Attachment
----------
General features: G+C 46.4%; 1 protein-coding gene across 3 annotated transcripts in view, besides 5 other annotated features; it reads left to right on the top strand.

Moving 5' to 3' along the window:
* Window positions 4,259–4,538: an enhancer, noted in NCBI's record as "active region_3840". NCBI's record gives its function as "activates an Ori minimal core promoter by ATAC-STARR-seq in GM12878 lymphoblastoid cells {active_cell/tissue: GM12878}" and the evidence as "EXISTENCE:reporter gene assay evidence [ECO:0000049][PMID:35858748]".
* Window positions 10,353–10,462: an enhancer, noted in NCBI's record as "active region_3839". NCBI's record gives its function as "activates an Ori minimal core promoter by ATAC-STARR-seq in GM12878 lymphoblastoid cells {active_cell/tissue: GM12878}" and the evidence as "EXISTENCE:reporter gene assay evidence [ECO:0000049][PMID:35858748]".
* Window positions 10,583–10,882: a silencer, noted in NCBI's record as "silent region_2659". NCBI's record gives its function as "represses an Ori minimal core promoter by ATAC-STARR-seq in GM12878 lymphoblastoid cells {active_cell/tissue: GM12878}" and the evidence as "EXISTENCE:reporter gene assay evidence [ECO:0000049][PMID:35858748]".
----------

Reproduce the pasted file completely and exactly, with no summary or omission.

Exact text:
General features: G+C 46.4%; 1 protein-coding gene across 3 annotated transcripts in view, besides 5 other annotated features; it reads left to right on the top strand.

Moving 5' to 3' along the window:
* Window positions 4,259–4,538: an enhancer, noted in NCBI's record as "active region_3840". NCBI's record gives its function as "activates an Ori minimal core promoter by ATAC-STARR-seq in GM12878 lymphoblastoid cells {active_cell/tissue: GM12878}" and the evidence as "EXISTENCE:reporter gene assay evidence [ECO:0000049][PMID:35858748]".
* Window positions 10,353–10,462: an enhancer, noted in NCBI's record as "active region_3839". NCBI's record gives its function as "activates an Ori minimal core promoter by ATAC-STARR-seq in GM12878 lymphoblastoid cells {active_cell/tissue: GM12878}" and the evidence as "EXISTENCE:reporter gene assay evidence [ECO:0000049][PMID:35858748]".
* Window positions 10,583–10,882: a silencer, noted in NCBI's record as "silent region_2659". NCBI's record gives its function as "represses an Ori minimal core promoter by ATAC-STARR-seq in GM12878 lymphoblastoid cells {active_cell/tissue: GM12878}" and the evidence as "EXISTENCE:reporter gene assay evidence [ECO:0000049][PMID:35858748]".